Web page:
When I knew it was time to walk away from ministry
Carrie Stephens wrote here about how she decided to stay in ministry. Here’s my story of walking away.Several months ago, a reader asked me how to tell when it was time to step away from serving. She wasn’t sure if God was calling her out or if the enemy was tempting her to leave. My writer-friend
When I first received this question, I pondered, prayed through, and read nine books on the topic—here’s what I came up with:
I don’t know.
I almost stopped there, but God whispered, “You have a story. Tell that one.”
So this is the story about walking away from a ministry close to my heart and the false beliefs I uncovered along the way.
After volunteering for about four years in our church’s children’s program, I was asked to come on staff part-time as our children’s pastor. I accepted because I believed that it was my next step. But there’s more to making decisions than that, and I had to battle false beliefs that I didn’t realize I had. Here’s what I uncovered in the process.
False Belief #1: The passion for the ministry can overpower the reality of the job.
I love Jesus, kids, our volunteer team, and the chance to grow a ministry. Teaching others about Jesus gets me fired up. And yet, the reality of the job was more administrative than I had hoped. And yeah, I know what you’re thinking, “Jill, how could you NOT know that?” But that’s what happens: we get blinded by our passions and the good we can do, and we cannot (or refuse to) see the realities of the job at hand.
When we blindly follow our excitement the new venture brings, we:
- Gloss past our weaknesses and the discrepancies between our priorities and job requirements.
- Have no idea what our motivation is for taking the job—to glorify God or to gain power and status or to do what we’re “supposed” to do?
- Deny our gifts and talents to make them fit the requirements of the job. When Jesus spoke of us denying ourselves, He meant our fleshly nature and not the gifts, talents, and passions He put inside of us. There may be gifts you have that aren’t being utilized and God wants the world to see through you.
But my Achiever-ness pushed back against all the warning signs, and this lack of understanding led me to another false belief.
False Belief #2: When you’re struggling, just tell yourself to get it together.
My game plan was endurance, but when that didn’t work, I started adjusting the strategy for the better—instead of powering through, I stopped and asked for counsel. I decided to listen to God-centered friends, not my pride. Instead of enduring, I listened to what my emotions were telling me. Emotions shouldn’t dictate what we do, but they’re certainly indicators of the state of our soul.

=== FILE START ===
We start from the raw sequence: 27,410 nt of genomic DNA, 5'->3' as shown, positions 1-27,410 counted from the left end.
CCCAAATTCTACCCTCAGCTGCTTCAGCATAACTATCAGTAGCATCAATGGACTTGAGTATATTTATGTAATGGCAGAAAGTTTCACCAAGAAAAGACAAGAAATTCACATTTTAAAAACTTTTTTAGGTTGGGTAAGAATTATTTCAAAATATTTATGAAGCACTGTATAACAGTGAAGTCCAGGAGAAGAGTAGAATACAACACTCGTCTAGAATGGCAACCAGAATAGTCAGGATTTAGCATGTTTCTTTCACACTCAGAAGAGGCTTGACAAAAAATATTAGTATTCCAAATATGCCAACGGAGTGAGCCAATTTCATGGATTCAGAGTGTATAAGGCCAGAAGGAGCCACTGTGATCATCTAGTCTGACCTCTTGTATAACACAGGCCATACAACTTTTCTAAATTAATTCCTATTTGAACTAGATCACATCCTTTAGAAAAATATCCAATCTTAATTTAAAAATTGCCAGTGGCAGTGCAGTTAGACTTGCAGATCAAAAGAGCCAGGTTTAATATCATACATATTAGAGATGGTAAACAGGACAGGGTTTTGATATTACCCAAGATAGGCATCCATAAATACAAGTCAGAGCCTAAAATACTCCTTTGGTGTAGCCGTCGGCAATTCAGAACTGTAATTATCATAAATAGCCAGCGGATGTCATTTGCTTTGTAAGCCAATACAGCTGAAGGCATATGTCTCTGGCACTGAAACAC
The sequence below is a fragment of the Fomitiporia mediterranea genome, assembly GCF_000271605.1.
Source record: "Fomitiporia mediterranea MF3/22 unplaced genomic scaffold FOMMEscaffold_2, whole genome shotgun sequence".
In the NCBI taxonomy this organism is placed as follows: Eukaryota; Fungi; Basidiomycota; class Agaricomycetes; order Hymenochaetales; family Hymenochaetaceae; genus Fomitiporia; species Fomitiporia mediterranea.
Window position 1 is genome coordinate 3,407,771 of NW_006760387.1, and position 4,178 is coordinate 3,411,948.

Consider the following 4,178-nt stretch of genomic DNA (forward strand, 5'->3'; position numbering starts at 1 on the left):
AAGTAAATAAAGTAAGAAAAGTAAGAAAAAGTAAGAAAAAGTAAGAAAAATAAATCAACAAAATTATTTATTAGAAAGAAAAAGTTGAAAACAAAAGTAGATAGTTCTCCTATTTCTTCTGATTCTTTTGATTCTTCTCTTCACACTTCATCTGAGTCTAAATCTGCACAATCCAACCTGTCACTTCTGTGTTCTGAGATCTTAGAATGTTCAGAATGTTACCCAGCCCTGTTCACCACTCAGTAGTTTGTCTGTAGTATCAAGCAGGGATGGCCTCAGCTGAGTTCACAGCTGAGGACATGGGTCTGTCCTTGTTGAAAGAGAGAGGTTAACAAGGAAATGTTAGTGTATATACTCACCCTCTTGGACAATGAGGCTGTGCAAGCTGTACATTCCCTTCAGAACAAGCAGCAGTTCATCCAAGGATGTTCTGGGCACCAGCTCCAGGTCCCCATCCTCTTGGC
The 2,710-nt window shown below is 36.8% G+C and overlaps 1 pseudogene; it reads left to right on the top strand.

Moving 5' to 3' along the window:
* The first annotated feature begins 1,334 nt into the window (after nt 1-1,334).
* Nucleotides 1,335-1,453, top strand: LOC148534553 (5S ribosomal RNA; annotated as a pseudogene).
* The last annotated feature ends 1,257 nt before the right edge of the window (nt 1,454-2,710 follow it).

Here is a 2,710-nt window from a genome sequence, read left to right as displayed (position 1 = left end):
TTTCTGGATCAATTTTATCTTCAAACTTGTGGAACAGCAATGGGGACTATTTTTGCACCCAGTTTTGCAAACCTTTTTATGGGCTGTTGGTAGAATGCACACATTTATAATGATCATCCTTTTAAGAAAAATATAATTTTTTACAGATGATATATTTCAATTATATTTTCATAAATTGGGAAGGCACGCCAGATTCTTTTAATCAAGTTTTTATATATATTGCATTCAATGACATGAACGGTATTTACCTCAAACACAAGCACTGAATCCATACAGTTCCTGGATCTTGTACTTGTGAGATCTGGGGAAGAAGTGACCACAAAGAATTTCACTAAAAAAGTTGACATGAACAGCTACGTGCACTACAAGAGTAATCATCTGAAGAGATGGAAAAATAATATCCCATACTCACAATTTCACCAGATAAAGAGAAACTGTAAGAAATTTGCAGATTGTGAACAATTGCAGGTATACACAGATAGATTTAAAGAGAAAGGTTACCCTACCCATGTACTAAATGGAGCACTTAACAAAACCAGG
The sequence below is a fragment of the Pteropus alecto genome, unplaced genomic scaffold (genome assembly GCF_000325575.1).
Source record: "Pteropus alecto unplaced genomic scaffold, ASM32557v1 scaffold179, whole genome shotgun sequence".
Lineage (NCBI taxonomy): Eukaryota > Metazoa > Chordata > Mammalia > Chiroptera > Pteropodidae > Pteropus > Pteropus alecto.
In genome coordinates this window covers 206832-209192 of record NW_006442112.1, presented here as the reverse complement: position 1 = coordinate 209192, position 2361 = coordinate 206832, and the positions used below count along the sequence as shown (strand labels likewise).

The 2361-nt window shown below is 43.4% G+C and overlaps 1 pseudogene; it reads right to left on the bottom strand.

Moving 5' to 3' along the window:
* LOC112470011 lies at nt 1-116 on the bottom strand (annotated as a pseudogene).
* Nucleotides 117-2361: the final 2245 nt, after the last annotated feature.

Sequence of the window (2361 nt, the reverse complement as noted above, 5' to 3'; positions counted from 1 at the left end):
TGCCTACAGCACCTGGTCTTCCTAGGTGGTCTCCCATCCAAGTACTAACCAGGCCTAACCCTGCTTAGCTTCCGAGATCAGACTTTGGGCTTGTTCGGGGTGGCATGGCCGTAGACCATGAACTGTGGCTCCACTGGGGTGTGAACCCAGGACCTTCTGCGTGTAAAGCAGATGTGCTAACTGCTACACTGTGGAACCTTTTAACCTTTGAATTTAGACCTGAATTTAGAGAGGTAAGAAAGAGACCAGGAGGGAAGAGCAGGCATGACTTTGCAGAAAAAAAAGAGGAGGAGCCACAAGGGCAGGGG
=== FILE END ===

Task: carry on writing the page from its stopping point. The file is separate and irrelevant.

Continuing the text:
God was telling me to step away, but Achievers don’t quit. If I was tougher, stronger, or a better leader, I could do this. I just needed to buckle down and get it together… but that wasn’t the case.
False Belief #3: It’s easy to tell the difference between a temptation to leave and a call to leave.
About 18 months in, I was crying randomly, and I was physically and emotionally exhausted. All I wanted was to wear a dress to church, sit next to Ryan during worship while our girls enjoyed the kids program, and go to brunch afterwards… oh brunch, how I love you so.
I wondered, is this a trial to prune out selfishness or is this a call to walk away and enjoy a slower pace? A trial to endure and a temptation to walk away feel about the same, don’t they?
Friends, I wish I could give you a blueprint or “if this, then that” statements to fit your situation, but I can’t. All I can do is tell you what I did. I read the Bible, prayed, and sought counsel, and what I heard was this: an invitation to rest, the sound of amazing grace, and resounding choruses of “I am with you.”
False Belief #4: If you really loved this ministry and the people, you’d loyally serve forever…or else it’ll fall apart.
Guilt said that, if I loved Jesus and kids, I would serve in perpetuity. If I didn’t, that would make me a liar—our enemy speaks in accusations drenched in shame.
I also wondered, “Who will hold all of this together if I walk away?” The enemy wanted me to believe that I, not God, hold all things together. And when he can’t get us to believe that we’re all-powerful? He loves to make us swim in guilt.
False Belief #5: My capability must mean it’s God’s calling.
I had taken my capacity, my ego, my goal-achieving mindset, and my desire to meet and beat expectations, and I declared it God’s calling.
So how do we know the difference: our ego or God’s invitation?
Well, I can tell you it’s not formulaic. It’s a combination of prayer, reading God’s word, feeling Him tug on your heart, and then asking God-centered people in your life for their perspective. It’s a matter of feeling bullied or led, intimidated or encouraged, fearful or peace-filled.
Eventually, I walked away, and it was really hard. I felt like a failure.
But, for all the craziness and hurt, I wouldn’t have traded that experience for anything.
My experience led me to write to you, my sweet Achiever friend. And it led me to love Jesus more and more, to know Him as my comforter, to seek His will, and to know that, when I walk away, He’s still walking alongside me.
So if you’re like the reader who asked when to quit and when to stay, please know that every part of your story will lead you to Jesus.